It rained all last night, and this morning I could sniff that nose-wrinkling mildew smell that I've come to associate with rainy days on the lake. But I didn't mind; it meant the ground was thawing. Now I just looked out the window, and the rain has now officially turned to snow. Fortunately I got out in the yard yesterday. The largest drifts are still there, but it's possible to walk around. I took my camera in case there was anything interesting to snap, but alas, no sign of critters or birds or much of anything, really. So I took these photos of the non-animal inhabitants. The little Buddha on the patio bench has a solar unit by his feet that throws a silvery light on his face when darkness comes. It doesn't last all night, but long enough to see me off to sleep. The other Buddha (monk, really) is the one you've seen here before, who looks out over the lake. And in the front yard, the twin-trunked locust tree has two little Green Man-type faces, tucked around the back so I can see them coming and going through the garage door. This summer I hope to add a nice birdbath, too. Something with a face!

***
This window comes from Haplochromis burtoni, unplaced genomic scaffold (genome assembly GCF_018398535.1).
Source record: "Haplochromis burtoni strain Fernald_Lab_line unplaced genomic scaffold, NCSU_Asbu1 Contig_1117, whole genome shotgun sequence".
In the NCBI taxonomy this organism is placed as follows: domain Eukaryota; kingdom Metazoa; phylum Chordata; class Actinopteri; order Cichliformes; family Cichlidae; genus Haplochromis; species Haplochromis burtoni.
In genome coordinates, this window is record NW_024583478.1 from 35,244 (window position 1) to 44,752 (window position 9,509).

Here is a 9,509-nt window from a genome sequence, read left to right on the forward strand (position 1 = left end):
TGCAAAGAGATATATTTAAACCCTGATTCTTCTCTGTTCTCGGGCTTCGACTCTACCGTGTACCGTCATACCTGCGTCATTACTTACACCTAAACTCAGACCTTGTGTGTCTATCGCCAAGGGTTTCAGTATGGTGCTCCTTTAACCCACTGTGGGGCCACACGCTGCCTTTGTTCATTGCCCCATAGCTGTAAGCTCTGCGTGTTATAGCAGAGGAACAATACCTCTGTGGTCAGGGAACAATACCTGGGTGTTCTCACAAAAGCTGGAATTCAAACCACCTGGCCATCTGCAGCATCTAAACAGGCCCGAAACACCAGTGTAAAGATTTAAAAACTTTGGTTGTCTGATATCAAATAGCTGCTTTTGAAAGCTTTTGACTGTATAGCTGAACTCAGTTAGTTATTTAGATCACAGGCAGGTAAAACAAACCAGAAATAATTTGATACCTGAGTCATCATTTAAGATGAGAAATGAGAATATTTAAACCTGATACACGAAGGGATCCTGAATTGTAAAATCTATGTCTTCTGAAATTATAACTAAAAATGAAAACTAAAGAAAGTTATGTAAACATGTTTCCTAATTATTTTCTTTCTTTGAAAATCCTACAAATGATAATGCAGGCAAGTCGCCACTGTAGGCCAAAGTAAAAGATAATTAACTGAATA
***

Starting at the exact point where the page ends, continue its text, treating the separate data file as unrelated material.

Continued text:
The Cloud Messenger (Meghadūta) is a lyric poem by the respected Indian poet, Kālidāsa. The poem centers around a yaksa in exile. Longing for his beloved, waiting for him on a Himalayan mountain, he asks a cloud to take a message to her. The sights he tells the cloud it will see on its way make up most of the poem.
The idea of recording observations appeals to me. I thought The Cloud Messenger was the perfect title for a blog about the journey that we all make as we move through our days.
I'm a baby boomer who grew up dancing in the streets of Detroit during the classic Motown years, lived beside the Rocky Mountains for many years, now retired and living (and writing full time) in S. Ontario. I have one blog for rock 'n' roll oldies, and one for nature, poetry and life along the Lake.